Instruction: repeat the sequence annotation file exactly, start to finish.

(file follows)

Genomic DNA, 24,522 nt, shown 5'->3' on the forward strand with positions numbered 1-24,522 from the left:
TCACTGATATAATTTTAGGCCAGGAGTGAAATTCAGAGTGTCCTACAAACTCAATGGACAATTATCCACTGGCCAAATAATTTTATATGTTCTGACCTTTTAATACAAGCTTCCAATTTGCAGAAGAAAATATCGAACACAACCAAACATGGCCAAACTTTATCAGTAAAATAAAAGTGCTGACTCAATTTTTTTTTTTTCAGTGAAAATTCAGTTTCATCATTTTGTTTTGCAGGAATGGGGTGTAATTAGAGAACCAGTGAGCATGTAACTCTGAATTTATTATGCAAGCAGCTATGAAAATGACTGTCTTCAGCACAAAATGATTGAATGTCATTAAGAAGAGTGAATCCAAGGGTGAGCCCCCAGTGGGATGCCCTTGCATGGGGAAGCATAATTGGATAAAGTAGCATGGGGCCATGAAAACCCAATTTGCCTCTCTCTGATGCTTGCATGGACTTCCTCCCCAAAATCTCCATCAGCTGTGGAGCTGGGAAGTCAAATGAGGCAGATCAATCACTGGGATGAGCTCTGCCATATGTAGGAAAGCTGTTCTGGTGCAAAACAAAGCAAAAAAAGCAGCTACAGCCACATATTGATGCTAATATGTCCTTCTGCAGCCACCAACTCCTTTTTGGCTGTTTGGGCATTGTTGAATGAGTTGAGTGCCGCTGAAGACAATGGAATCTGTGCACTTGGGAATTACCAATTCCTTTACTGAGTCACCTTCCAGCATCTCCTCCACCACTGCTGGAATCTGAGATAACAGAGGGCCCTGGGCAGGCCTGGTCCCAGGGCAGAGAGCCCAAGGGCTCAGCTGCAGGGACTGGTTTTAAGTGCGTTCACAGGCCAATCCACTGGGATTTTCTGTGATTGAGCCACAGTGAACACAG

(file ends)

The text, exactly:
Genomic DNA, 24,522 nt, shown 5'->3' on the forward strand with positions numbered 1-24,522 from the left:
TCACTGATATAATTTTAGGCCAGGAGTGAAATTCAGAGTGTCCTACAAACTCAATGGACAATTATCCACTGGCCAAATAATTTTATATGTTCTGACCTTTTAATACAAGCTTCCAATTTGCAGAAGAAAATATCGAACACAACCAAACATGGCCAAACTTTATCAGTAAAATAAAAGTGCTGACTCAATTTTTTTTTTTTCAGTGAAAATTCAGTTTCATCATTTTGTTTTGCAGGAATGGGGTGTAATTAGAGAACCAGTGAGCATGTAACTCTGAATTTATTATGCAAGCAGCTATGAAAATGACTGTCTTCAGCACAAAATGATTGAATGTCATTAAGAAGAGTGAATCCAAGGGTGAGCCCCCAGTGGGATGCCCTTGCATGGGGAAGCATAATTGGATAAAGTAGCATGGGGCCATGAAAACCCAATTTGCCTCTCTCTGATGCTTGCATGGACTTCCTCCCCAAAATCTCCATCAGCTGTGGAGCTGGGAAGTCAAATGAGGCAGATCAATCACTGGGATGAGCTCTGCCATATGTAGGAAAGCTGTTCTGGTGCAAAACAAAGCAAAAAAAGCAGCTACAGCCACATATTGATGCTAATATGTCCTTCTGCAGCCACCAACTCCTTTTTGGCTGTTTGGGCATTGTTGAATGAGTTGAGTGCCGCTGAAGACAATGGAATCTGTGCACTTGGGAATTACCAATTCCTTTACTGAGTCACCTTCCAGCATCTCCTCCACCACTGCTGGAATCTGAGATAACAGAGGGCCCTGGGCAGGCCTGGTCCCAGGGCAGAGAGCCCAAGGGCTCAGCTGCAGGGACTGGTTTTAAGTGCGTTCACAGGCCAATCCACTGGGATTTTCTGTGATTGAGCCACAGTGAACACAG